Photos by Saptojoy Ghosh

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Mahalaya: The Bengali radio tradition

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It was four in the morning when I was woken up with a phone call today. The screen said ‘Ma’, my mother.

“Shunchish toh?” (Are you listening?)

I tuned into All India Radio channel (Akashvani), and the familiar long-drawn sound of the sacred conch shell filled the apartment.

Ya devi sarvabhuteshu, shakti rupena sansthita।
Namastashyai Namastashyai Namastashyai namo namaha।।

Most Bengalis would know these lines by heart as they constitute our earliest recollections of Durga puja.

From bleary memories, these lines surface from the time of tape recorders and radios. Early morning would see most of us awake, strains of Mahisasura Mardini floating in from nearby apartments. So successful have been our mothers and grandmothers in inculcating this timeless tradition into our very Bengali souls, that even those staying away from their Kolkata hometown resort to searching out Birendra Krishna Bhadra’s rendering of Mahisasura Mardini on the internet and listening to it as the day’s wake-up call.

Earlier, the day called for night-long feasting ending with the pre-dawn radio programme. A lot of the excitement has dwindled over the ages, but hints of nostalgia continue to grip us.

Mahalaya marks the end of the Pitri Pakhha (a 15-day tradition in which people pay their offerings and respect for their ancestors in river banks, in a ritual called ‘tarpan’) and the beginning of the first day of the fortnight long Devi Paksha.

Traditionally, artisans designing the numerous Durga idols add the final touches to the Goddess on this day– her eyes. After her ‘Chakkhudaan’ (donation of the eyes), the devi is asked to awake: “Jaago! Tumi Jaago!” as goes one of the timeless pieces in the Mahisasura Mardini programme.

Bhadra’s reverberating chants serve to remind Bengalis world wide of their roots and no matter where they are located, Mahalaya brings into fore the excitement that pulses inside every Bengali before Durga Puja.

“Ma asche” (Mother is coming), everyone whispers excitedly, and starts the countdown to the major four days of festivity even though Durga Puja itself is broadly a 10-day festival.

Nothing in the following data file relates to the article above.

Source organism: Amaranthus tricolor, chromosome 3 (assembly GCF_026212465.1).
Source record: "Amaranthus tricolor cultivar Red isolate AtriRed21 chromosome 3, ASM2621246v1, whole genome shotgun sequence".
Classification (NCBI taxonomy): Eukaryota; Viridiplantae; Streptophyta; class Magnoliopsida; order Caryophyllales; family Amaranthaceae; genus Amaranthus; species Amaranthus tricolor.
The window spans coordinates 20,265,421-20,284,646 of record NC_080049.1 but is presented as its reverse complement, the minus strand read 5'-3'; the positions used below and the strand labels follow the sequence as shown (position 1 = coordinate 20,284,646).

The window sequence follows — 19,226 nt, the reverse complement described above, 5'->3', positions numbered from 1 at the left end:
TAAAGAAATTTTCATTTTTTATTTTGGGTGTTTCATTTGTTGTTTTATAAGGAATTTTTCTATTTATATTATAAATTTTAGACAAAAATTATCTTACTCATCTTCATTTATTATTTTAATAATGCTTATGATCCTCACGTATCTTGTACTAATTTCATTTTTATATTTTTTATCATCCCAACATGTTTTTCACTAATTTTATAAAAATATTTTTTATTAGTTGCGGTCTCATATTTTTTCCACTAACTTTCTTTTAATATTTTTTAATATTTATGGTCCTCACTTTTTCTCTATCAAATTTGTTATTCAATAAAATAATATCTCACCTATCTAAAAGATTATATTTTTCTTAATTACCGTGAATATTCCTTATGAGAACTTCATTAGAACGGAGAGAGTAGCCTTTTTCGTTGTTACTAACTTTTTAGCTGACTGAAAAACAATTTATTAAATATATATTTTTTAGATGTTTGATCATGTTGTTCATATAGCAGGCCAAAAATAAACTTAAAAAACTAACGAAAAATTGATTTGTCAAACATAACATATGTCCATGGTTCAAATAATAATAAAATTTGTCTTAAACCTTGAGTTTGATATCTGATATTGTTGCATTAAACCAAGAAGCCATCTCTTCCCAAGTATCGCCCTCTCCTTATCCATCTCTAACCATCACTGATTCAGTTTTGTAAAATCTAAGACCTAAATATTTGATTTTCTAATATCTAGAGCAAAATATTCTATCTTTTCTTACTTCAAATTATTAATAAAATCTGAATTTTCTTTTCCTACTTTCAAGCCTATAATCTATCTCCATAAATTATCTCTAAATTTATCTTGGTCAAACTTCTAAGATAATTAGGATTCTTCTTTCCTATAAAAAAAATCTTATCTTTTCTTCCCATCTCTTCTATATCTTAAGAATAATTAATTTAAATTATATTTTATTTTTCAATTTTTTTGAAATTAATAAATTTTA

Mahalaya was first broadcast in 1931 over the Akashvani (AIR) radio station. The enchanting hour-and-a-half audio programme is a spirited recitation of Vedic verses from the ‘Chandi Kavya’ interspersed with Bengali devotional songs and classical music. The Mahisasuramardini Strota was written by Guru Adi Sankaracharya.

Organised by Premankur Aatorthi, Birendra Krishna Bhadra, Nripendra Krishna Mukhopadhya and Raichand Boral, the program, tells the story of Devi Durga’s origin and descent on the earth and her eventual vanquishing of the demon king Mahisasura. It was broadcast live till 1958, after which, a pre-recorded version was played. The programme has also been translated into Hindi for the Indian Diaspora.

In 1976, Bengal superstar Uttam Kumar had once recited the Mahalaya under the music direction of Hemanta Kumar. However, it didn’t resonate with the masses the same way and Akashvani went back to Bhadra’s voice.

Bani Kumar wrote the script while the eternal Pankaj Kumar Mallik gave the music. Bengali music stalwarts such as Dijen Mukhopadhay, Sandhya Mukhopadhay, Arati Mukhopadhay and Shyamal Mitra have lent their melodious voices towards Mahisasura Mardini.

In recent times, Doordarshan along with several other TV channels broadcast a visual rendering of the Mahisashura Mardini myth, usually carried out through dance, drama and music.

The story of Mahisashura Mardini speaks of the tyranny of the demon king Mahisasura against the gods and men. Unable to take his atrocities, the gods prayed to Vishnu for salvation from this evil. The trinity of Brahma, Vishnu and Mahesh (Shiva) use their powers to create a powerful female form- Durga, or ‘Mahamaya’– the source of universal power.

They bestow her with their blessings and the gods give her the weapons she holds in her ten arms. She rides into battle on the back of a lion and vanquishes Mahisasura, earning the name ‘Mahisasuramardini’– the destroyer of Mahisasura.

Mahisaura Mardini is now available in CDs and for download online.

You can listen to Birendra Krishna Bhadra’s version here.